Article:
On reading the fact of the day
By Meg Freer
If polar bears can sniff prey
from 16 kilometres away,
best return home when you lie
on the grass and its blades
bite back, stipple the surface
of the day with regret. Or wait
with false alertness until the edge
disappears, your mouth roofless.
Let the wind blow until the lost
pieces of the afternoon take
you with them to remind you
that mother said, “Hope is faintly
alive yet unknown disaster
may be in the wind.” Are these
days the nadir of your existence?
Mirror blessed with memory,
you are a time loop, polar ice caps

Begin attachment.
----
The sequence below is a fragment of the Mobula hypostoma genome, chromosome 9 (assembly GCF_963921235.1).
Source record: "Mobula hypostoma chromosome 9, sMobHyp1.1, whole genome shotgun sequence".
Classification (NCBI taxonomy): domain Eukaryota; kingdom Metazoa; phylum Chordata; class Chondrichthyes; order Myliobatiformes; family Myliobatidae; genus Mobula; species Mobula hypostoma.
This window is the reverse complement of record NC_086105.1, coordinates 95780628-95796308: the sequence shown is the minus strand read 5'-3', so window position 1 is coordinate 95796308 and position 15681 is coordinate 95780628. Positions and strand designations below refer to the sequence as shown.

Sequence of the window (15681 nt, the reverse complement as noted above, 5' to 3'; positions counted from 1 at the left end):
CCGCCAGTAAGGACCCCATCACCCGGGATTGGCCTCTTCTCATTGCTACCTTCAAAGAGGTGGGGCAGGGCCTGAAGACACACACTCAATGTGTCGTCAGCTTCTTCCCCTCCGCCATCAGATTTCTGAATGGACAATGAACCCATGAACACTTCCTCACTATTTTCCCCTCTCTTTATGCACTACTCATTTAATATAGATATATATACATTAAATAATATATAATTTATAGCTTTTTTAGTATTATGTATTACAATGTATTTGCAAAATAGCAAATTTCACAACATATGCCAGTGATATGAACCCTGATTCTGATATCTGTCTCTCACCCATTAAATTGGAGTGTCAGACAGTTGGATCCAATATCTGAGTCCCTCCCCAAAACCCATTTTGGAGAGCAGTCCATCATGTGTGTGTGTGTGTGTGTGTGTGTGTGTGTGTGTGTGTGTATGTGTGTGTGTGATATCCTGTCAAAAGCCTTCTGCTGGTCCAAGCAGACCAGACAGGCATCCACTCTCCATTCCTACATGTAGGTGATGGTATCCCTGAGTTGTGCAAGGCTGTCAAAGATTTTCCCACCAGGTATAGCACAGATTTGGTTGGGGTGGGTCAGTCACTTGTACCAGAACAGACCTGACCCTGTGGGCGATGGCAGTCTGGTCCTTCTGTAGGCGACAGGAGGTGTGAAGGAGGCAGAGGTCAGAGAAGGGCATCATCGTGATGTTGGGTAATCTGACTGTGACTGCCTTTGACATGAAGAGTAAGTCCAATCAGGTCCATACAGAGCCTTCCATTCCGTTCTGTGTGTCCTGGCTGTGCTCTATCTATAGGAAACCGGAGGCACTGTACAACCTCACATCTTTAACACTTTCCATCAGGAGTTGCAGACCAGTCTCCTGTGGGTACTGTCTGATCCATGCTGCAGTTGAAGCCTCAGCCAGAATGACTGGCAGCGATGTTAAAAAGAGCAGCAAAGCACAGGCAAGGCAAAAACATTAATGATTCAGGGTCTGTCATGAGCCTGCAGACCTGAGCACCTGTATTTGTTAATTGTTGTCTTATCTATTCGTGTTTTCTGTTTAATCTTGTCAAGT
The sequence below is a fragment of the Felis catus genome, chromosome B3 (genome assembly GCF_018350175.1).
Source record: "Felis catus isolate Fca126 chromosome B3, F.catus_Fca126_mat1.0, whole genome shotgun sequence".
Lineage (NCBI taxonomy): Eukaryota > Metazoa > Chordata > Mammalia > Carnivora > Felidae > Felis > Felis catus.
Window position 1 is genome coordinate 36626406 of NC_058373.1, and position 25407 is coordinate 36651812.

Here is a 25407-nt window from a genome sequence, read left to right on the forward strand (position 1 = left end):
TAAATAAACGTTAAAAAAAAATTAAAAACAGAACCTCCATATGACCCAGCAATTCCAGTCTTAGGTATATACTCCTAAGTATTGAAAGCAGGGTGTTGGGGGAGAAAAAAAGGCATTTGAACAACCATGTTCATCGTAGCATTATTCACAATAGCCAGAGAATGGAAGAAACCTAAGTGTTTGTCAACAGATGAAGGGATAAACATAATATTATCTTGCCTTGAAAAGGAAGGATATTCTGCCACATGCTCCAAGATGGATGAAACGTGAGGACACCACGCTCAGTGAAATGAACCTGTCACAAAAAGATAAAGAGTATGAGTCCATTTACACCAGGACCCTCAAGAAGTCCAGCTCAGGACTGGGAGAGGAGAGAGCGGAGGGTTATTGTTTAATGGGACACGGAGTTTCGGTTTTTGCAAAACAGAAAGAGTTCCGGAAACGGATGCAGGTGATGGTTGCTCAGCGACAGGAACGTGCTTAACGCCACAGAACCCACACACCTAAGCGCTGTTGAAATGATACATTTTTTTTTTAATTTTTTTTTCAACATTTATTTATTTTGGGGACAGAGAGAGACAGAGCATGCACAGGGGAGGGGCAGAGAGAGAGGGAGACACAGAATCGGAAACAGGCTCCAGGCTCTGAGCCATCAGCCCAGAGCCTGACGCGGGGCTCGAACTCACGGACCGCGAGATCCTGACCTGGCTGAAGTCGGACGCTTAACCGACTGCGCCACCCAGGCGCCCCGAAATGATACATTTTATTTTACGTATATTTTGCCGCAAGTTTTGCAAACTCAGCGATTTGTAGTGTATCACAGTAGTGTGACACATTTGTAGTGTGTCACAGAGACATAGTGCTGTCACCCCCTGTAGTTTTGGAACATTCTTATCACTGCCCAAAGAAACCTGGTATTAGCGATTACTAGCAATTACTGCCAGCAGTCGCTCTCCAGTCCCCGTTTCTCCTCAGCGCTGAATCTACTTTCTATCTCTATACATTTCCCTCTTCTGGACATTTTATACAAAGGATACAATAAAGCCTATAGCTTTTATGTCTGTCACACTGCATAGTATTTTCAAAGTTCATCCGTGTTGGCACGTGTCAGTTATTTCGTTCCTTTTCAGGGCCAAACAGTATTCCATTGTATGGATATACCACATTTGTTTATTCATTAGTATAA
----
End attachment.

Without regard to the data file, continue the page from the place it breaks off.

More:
are melting, and polar bears approach.
Meg Freer grew up in Missoula, Montana. She teaches piano in Ontario, enjoys running and photography, and wishes she had more time for writing poetry. Her photos and poems have won awards in North America and overseas and have been published in chapbook anthologies and journals such as NatureWriting, Mothers Always Write, Young Ravens Literary Review, Eastern Iowa Review, and Rat’s Ass Review. In 2017 she won a writing fellowship and attended the Summer Literary Seminars in Tbilisi, Republic of Georgia.